Breeze away

Breeze away

Want to flee the city without straying too far? Keith Bain picks a few nearby escapes for that faraway feeling

 Cape Town

Kalk Bay, 30 km

Once a whaling station and, before that, the point of arrival for lime – or kalk in Afrikaans – into Cape Town, this fishing village between St James and Fish Hoek has evolved into a bohemian enclave with a community of artists who take life at a more relaxed pace. Its colourful little harbour remains a fulcrum of daily life – don’t miss the quayside fish market. Also on the docks is Harbour House, a swanky restaurant famed for its wraparound sea views through floor-to-ceiling windows. Kalky’s, meanwhile, is an ultra-casual, no-frills spot with plastic-covered tables and garrulous waitresses serving the most authentic seafood to tables packed with families and foreigners. The main road is littered with quaint antique stores and offbeat boutiques.



Elgin Valley, 70 km

Fifteen years ago, there were just three wine estates in this apple-growing valley – today its drawcards include around 35 different wine brands, plus artisanal cidermakers, and even zip-line rides thrillingly poised above the fynbos-studded cliffs of Hottentots Holland Nature Reserve. Elgin’s first vines were planted at Oak Valley – 100 years later, the farm also pioneered a spectacular mountain-biking scene with trails through orchards, vineyards and swathes of mountain fynbos. A fabulous summertime concert series is held on the neighbouring Paul Cluver estate, where you sit beneath tall ghost gum trees in an enchanting amphitheatre, Hope@Paul Cluver, enjoying picnic baskets and estate wines. If you really want to dig your heels in, though, sign up for the Green Mountain Trail, a 57 km multi-day slackpacking hike through vineyards and across mountains – nights are spent in lovely country houses with gourmet food and local wine along the way.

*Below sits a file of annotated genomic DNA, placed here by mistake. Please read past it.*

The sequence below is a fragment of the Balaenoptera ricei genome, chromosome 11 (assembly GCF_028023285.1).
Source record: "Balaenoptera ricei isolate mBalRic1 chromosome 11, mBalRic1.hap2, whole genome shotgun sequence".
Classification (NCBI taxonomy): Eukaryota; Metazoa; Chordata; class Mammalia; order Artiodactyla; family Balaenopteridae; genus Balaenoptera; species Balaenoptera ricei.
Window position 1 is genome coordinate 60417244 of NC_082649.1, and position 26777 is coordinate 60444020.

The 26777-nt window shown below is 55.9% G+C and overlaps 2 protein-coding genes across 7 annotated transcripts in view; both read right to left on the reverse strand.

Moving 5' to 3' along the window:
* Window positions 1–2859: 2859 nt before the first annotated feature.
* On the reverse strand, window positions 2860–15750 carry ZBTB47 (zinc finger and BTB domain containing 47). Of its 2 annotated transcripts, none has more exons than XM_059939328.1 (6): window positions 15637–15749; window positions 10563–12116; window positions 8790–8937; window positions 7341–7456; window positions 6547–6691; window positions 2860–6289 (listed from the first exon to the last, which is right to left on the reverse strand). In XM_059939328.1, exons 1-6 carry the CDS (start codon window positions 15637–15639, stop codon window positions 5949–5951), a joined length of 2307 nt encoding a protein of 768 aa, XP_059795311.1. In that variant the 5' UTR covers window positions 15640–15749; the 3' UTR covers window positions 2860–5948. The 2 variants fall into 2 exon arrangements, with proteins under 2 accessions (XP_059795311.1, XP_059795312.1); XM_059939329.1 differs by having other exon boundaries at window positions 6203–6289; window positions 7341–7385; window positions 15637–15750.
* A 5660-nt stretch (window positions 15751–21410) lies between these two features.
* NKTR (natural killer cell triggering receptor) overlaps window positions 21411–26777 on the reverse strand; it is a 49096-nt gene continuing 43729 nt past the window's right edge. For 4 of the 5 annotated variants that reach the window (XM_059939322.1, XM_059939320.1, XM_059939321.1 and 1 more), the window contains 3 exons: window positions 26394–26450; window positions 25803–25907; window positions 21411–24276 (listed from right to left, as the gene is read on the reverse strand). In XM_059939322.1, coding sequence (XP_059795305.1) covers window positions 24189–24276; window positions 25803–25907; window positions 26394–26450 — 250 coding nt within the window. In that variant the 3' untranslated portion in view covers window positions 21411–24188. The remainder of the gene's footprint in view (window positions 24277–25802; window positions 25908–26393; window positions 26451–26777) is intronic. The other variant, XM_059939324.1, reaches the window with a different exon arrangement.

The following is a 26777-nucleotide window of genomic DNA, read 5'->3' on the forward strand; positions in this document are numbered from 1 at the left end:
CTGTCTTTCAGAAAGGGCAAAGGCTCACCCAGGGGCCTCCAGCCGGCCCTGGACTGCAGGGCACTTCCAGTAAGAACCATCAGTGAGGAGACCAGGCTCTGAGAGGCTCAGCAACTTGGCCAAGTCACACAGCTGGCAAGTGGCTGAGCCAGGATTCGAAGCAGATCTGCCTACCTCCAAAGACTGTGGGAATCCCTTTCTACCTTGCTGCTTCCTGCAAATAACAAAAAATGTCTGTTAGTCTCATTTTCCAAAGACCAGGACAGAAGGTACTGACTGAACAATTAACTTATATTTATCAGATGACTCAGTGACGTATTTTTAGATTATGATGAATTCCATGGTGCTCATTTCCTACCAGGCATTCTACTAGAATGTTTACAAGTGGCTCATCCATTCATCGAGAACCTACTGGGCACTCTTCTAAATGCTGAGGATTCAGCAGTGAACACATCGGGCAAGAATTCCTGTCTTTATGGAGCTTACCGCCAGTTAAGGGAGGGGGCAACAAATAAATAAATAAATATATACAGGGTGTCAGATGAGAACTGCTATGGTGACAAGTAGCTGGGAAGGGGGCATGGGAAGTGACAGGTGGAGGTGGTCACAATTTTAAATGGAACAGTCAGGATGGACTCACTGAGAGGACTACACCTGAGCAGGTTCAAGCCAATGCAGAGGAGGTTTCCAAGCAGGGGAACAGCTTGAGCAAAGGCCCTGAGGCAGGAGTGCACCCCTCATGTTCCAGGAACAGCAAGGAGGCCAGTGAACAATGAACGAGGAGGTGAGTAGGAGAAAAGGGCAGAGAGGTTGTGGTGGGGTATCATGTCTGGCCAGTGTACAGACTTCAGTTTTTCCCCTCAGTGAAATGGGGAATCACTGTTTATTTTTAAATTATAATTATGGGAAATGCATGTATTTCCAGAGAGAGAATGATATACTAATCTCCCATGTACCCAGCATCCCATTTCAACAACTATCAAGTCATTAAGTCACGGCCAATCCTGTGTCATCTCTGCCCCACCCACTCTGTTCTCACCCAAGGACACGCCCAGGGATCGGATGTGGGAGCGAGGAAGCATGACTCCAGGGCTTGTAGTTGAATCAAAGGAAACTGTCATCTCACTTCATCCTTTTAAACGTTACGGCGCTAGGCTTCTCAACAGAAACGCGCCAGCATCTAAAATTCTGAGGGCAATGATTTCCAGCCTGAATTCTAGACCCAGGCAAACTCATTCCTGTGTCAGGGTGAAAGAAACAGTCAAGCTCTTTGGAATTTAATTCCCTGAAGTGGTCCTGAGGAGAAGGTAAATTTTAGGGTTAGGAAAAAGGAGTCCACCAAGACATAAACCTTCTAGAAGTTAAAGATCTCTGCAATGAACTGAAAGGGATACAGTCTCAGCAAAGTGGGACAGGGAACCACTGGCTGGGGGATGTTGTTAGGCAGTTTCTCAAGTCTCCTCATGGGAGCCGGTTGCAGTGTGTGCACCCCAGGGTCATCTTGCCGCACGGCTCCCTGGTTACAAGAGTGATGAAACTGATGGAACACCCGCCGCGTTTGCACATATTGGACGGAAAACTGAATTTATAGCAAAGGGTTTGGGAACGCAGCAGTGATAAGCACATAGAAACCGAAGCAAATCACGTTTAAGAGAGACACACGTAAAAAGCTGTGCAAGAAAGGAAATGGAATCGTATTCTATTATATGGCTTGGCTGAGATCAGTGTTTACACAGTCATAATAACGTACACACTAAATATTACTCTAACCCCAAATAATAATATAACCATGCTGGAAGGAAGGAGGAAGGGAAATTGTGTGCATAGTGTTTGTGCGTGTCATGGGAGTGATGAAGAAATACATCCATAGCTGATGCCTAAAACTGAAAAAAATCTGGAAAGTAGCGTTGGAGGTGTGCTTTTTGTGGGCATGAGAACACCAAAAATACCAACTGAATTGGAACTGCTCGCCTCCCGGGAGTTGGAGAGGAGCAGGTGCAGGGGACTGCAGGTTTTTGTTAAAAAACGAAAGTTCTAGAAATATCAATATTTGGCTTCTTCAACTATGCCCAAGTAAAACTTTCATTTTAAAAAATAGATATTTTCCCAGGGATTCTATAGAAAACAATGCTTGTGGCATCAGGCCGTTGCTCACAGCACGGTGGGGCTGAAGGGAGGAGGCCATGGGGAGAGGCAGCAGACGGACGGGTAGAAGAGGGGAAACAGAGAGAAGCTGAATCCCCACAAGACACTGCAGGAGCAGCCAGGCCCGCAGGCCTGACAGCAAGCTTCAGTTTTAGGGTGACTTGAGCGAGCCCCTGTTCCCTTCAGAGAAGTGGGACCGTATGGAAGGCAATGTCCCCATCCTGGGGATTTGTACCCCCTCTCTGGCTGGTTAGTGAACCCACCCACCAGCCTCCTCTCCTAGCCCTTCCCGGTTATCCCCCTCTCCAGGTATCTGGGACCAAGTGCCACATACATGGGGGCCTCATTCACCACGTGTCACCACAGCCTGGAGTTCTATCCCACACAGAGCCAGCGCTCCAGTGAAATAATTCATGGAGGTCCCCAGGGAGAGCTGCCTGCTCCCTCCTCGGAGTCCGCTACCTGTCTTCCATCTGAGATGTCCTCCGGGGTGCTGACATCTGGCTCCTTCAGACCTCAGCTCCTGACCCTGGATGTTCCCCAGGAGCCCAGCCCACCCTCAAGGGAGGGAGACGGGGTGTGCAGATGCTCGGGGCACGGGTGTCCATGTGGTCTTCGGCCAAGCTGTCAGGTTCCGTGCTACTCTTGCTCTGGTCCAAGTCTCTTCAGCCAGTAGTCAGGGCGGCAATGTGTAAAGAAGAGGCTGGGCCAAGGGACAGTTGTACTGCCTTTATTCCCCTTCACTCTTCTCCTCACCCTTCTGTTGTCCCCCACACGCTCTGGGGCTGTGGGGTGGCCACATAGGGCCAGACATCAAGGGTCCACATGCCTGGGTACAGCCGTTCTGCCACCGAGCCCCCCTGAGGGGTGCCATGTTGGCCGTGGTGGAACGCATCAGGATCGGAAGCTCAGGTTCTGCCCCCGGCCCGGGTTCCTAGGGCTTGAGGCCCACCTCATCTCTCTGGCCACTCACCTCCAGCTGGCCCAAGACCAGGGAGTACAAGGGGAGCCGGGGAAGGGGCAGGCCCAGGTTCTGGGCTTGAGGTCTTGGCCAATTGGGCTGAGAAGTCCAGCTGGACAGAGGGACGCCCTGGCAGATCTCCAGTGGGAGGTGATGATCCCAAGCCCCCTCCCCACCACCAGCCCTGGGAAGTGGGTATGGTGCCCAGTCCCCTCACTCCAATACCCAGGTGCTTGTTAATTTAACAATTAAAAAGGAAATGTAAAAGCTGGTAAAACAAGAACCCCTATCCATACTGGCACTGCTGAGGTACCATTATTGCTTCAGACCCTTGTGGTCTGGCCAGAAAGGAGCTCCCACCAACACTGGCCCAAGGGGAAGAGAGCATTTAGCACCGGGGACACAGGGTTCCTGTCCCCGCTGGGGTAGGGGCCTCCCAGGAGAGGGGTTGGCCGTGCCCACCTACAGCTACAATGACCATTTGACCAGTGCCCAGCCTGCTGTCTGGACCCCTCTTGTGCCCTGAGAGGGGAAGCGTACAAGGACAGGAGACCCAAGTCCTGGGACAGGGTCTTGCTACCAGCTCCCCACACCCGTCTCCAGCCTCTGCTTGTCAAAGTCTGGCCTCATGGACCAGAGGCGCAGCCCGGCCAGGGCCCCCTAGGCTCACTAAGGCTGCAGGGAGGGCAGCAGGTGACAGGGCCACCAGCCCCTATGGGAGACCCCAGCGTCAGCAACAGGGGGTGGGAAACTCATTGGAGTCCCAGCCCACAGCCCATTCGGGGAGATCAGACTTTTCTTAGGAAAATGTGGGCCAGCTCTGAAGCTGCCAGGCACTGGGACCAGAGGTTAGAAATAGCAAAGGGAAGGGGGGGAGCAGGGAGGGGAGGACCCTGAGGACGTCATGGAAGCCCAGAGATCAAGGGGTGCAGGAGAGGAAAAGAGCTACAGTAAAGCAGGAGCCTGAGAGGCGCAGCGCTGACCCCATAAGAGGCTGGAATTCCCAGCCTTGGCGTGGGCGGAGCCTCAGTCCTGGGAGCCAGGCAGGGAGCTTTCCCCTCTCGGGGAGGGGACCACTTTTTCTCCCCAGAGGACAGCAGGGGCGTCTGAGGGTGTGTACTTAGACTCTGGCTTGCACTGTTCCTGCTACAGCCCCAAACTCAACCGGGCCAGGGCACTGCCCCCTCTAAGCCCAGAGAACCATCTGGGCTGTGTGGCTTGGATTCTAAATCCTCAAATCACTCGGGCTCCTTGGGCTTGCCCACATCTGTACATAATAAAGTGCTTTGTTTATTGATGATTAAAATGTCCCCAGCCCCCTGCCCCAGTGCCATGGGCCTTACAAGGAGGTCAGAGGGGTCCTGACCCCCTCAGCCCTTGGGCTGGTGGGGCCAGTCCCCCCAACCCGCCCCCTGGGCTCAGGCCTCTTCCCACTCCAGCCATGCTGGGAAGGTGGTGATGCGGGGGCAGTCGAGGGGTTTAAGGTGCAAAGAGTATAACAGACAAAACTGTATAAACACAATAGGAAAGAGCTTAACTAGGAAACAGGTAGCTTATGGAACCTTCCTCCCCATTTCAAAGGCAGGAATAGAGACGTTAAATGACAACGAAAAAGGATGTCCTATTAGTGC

Darling, 72 km

With its quaint Victorian cottages, broekielace verandas, and lovingly tended gardens, this West Coast darling may seem like a typically conservative, strait-laced village, but there’s heaps going on. Cloof Wine Estate just outside town hosts the annual springtime music festival, Rocking the Daisies, celebrating its 11th year. One of five wine producers in the Darling area, Cloof offers cellar tours and tastings, and has a lovely lunchtime restaurant. In the village itself, things really took off when the town was ‘discovered’ by satirist and national treasure Pieter-Dirk Uys, who bought the old railway station and transformed it into Evita se Perron, a destination theatre with a restaurant and a marvellously kitsch sculpture garden. Then, at the Darling Brew Tasteroom & Brewery, sample some